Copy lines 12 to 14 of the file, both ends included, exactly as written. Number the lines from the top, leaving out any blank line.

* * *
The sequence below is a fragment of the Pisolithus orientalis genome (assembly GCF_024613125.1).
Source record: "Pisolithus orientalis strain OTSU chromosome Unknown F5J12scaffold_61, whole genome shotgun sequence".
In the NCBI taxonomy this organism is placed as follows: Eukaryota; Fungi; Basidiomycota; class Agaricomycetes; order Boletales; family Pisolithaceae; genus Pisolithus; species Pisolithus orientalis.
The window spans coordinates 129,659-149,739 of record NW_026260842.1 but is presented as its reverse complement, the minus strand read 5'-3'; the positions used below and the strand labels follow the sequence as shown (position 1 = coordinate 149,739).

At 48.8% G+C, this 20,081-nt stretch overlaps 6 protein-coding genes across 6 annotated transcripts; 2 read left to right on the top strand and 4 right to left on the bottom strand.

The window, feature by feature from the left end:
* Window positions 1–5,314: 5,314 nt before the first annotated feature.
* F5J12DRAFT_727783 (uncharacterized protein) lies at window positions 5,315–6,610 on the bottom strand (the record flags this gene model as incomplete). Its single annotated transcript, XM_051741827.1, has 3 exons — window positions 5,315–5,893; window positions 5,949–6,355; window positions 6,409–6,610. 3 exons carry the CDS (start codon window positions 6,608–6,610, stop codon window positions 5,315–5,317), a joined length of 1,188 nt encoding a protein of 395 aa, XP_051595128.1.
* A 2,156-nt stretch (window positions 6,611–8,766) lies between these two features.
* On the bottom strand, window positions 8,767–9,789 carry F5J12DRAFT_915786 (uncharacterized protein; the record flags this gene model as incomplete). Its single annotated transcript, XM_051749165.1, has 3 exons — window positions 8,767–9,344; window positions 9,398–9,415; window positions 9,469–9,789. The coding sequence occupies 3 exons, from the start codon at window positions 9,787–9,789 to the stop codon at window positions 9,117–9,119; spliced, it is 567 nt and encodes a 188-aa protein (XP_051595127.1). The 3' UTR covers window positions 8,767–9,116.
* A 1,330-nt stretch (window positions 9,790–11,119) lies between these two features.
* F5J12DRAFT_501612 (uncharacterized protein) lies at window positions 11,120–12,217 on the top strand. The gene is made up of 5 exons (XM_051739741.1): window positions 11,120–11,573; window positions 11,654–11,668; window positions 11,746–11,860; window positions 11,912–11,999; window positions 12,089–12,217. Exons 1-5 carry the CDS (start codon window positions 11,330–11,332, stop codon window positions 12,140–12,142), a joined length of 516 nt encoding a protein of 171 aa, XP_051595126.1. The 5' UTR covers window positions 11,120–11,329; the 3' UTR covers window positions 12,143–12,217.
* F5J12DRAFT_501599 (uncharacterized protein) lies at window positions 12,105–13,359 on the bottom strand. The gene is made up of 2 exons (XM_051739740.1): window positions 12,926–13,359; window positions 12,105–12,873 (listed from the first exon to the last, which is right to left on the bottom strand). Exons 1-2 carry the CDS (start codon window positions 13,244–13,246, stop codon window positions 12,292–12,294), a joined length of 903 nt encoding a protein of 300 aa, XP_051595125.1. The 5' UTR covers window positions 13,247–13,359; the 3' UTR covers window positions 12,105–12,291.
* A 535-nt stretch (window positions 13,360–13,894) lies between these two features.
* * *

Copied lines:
* F5J12DRAFT_501612 (uncharacterized protein) lies at window positions 11,120–12,217 on the top strand. The gene is made up of 5 exons (XM_051739741.1): window positions 11,120–11,573; window positions 11,654–11,668; window positions 11,746–11,860; window positions 11,912–11,999; window positions 12,089–12,217. Exons 1-5 carry the CDS (start codon window positions 11,330–11,332, stop codon window positions 12,140–12,142), a joined length of 516 nt encoding a protein of 171 aa, XP_051595126.1. The 5' UTR covers window positions 11,120–11,329; the 3' UTR covers window positions 12,143–12,217.
* F5J12DRAFT_501599 (uncharacterized protein) lies at window positions 12,105–13,359 on the bottom strand. The gene is made up of 2 exons (XM_051739740.1): window positions 12,926–13,359; window positions 12,105–12,873 (listed from the first exon to the last, which is right to left on the bottom strand). Exons 1-2 carry the CDS (start codon window positions 13,244–13,246, stop codon window positions 12,292–12,294), a joined length of 903 nt encoding a protein of 300 aa, XP_051595125.1. The 5' UTR covers window positions 13,247–13,359; the 3' UTR covers window positions 12,105–12,291.
* A 535-nt stretch (window positions 13,360–13,894) lies between these two features.